Lecture: The Changing Global Disease Burden

Lecture: Energy Management for Metabolic Homeostasis

Energy Management for Metabolic Homeostasis: Key roles for metabolic master switch AMPK and the NAD+ biosynthesis system Energy sensing systems are present in all cells of our body. They are important for transducing information on the energetic status of the cell to downstream effector pathways to ensure appropriate adaptation in response to metabolic stress. These energy sensing systems are intricately regulated by various signaling molecules in the form of nutrients and nucleotides. Professor Kei Sakamoto and Associate Professor Jonas T. Treebak will present their work on understanding the roles of the AMP-activated protein kinase and the NAD+ biosynthesis system for management of cellular metabolic homeostasis, and how this may have implications for overall metabolic health of organisms, including humans.

Lecture: Energy Management for Metabolic Homeostasis
Lecture: Energy Management for Metabolic Homeostasis

Lecture: The Future of Plant Protection

Protecting our crops from insects and diseases is paramount, if we are to feed the still increasing population of the world, while at the same time saving land for nature and biodiversity to flourish. The pesticides we have used as main tools for crop protection for the past 70 years have many unwanted side-effects for both human and environmental health. We therefore need to use less pesticides, and think crop protection in new ways that jointly have less adverse effects on human and environmental health. Some of the new tools to be used in crop protection have a higher degree of biological foundation, ranging from phages, bacteria or fungal microorganisms protecting plants from diseases or attacking arthropod pests, to more targeted proteins, peptides or double stranded RNAs that interfere specifically with biochemical pathways of specific arthropod pests or diseases. In this talk, Nina will focus on the targeted biological molecules: proteins, peptides and double stranded RNAs and how they work. Which opportunities and challenges that lie ahead developing such approaches, and what the main barriers are for implementation.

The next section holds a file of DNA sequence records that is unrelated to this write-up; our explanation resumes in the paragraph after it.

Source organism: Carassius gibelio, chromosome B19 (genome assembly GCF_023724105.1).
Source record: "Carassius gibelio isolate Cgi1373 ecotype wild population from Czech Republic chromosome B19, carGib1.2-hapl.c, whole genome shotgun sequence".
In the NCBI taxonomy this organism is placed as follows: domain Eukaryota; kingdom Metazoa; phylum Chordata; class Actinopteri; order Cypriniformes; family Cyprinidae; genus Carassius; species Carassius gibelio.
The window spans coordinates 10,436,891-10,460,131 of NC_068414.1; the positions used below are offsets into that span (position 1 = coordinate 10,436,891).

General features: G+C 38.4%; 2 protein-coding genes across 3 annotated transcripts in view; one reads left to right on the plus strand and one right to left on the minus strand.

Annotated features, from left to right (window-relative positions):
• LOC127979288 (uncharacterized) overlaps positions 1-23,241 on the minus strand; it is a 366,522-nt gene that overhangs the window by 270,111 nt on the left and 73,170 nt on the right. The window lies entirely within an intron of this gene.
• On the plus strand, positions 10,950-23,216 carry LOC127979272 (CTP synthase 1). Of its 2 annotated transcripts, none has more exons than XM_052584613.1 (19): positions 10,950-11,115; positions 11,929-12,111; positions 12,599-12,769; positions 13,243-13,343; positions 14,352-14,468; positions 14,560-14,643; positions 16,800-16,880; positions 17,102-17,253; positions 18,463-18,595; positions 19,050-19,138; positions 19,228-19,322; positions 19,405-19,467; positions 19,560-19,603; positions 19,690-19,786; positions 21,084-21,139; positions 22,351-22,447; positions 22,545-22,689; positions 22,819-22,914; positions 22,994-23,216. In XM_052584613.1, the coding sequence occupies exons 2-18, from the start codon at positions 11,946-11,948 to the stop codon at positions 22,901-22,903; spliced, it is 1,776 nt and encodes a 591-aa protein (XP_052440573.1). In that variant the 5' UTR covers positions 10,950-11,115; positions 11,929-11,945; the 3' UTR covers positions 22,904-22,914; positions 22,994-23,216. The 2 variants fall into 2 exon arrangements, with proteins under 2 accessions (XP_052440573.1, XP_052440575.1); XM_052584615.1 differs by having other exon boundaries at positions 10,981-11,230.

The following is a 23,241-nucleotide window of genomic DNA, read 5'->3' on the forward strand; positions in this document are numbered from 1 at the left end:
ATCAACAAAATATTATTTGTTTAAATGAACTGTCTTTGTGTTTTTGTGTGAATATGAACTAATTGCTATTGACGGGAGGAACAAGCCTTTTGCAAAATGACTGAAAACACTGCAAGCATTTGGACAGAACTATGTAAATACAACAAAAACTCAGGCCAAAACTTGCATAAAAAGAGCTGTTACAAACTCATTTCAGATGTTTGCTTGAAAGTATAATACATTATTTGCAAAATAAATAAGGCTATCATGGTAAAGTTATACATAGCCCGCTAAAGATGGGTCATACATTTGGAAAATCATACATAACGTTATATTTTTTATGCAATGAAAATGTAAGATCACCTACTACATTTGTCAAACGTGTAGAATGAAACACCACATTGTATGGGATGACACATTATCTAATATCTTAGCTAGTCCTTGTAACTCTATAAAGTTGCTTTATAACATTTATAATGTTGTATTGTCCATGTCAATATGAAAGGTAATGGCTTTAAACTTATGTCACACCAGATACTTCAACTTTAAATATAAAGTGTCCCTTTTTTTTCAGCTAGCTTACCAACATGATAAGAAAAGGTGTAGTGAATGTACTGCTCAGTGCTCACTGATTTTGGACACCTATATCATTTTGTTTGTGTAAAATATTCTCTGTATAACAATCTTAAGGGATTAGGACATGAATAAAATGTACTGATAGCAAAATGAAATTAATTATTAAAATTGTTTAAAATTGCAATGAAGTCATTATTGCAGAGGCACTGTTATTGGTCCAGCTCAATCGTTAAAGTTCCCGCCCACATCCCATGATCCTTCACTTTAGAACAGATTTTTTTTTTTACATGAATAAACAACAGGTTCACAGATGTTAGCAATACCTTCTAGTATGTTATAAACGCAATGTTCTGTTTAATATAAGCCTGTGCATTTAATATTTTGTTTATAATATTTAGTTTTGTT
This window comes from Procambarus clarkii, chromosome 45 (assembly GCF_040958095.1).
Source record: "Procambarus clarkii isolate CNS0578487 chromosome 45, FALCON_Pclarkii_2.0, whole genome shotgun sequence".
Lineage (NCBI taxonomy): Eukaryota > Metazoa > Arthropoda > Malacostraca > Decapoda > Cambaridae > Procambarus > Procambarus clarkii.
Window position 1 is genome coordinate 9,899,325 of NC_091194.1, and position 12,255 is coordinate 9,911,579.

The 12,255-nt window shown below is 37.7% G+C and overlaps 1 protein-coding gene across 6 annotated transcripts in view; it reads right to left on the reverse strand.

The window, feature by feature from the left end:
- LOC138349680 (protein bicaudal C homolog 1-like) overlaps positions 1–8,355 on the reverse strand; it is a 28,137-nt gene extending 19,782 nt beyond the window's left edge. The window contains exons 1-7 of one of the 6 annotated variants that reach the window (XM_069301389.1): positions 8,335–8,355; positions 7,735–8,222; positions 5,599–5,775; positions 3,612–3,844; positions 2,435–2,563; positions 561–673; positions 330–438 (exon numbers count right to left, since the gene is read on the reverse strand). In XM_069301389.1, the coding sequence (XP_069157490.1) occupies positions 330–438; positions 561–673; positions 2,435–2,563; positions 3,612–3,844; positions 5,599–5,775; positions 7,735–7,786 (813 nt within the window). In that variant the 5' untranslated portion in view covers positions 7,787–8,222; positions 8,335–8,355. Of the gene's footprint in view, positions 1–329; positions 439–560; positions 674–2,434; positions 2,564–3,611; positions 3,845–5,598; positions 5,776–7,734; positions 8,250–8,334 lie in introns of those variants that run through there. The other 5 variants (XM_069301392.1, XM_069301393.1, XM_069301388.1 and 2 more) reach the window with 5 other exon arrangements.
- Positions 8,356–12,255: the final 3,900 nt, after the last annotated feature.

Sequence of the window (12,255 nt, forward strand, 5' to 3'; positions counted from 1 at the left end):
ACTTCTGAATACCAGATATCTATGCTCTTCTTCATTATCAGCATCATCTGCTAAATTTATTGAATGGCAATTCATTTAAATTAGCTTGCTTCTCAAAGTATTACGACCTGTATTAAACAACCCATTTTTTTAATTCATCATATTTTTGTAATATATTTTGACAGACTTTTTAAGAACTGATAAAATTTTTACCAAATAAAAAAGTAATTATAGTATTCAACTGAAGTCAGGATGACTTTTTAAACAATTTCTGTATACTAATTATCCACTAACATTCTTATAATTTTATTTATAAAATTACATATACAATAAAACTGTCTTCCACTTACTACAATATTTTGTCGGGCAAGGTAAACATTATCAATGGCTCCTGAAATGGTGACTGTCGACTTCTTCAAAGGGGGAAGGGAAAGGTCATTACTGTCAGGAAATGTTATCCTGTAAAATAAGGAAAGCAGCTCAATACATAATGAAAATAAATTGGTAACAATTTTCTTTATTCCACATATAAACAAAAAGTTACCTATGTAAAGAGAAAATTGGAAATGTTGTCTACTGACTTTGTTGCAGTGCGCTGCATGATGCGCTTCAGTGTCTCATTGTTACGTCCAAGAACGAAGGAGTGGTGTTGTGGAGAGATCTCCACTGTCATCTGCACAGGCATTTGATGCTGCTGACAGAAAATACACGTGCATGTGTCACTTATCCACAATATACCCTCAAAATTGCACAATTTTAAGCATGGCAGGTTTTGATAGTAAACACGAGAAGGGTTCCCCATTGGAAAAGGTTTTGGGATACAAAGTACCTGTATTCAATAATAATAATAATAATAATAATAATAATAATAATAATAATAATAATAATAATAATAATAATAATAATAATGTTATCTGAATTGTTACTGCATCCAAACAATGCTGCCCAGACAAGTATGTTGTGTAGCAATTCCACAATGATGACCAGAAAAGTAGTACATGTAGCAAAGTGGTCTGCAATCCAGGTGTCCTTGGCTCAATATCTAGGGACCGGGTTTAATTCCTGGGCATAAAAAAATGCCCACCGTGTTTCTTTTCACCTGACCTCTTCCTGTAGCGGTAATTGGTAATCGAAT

Lecture: The Future of Plant Protection
Lecture: The Future of Plant Protection

Lecture: Epidemic Preparedness

How has the COVID-19 pandemic revolutionized vaccine science? The COVID-19 pandemic has placed vaccine science in the limelight and acutely demonstrated how vaccines can save lives and societies. The rapid advances in vaccine science spurred by the COVID-19 pandemic were built on a solid foundation of infectious disease research and provide promise for better ways of fighting new and existing infectious diseases.

Lecture: Epidemic Preparedness
Lecture: Epidemic Preparedness

Lecture: Open Innovation in Science

Can openness counter the decreasing efficiency of the life science innovation system? Join us when Niclas Nilsson and Marie Louise Conradsen discuss the challenges of the current model for translating academic research into innovation – and why an open approach to IPR and university-industry collaboration might be the way forward.

Lecture: Open Innovation in Science
Lecture: Open Innovation in Science

Lecture: Healthy Weight Initiative

Healthy Weight Initiative: Strategic Efforts to Promote a Healthy Weight among Danish Children

Lecture: Healthy Weight Initiative
Lecture: Healthy Weight Initiative

Copenhagen Bioscience PhD Programme: Hanna Sedlackova

Copenhagen Bioscience PhD Programme: Hanna Sedlackova
Copenhagen Bioscience PhD Programme: Hanna Sedlackova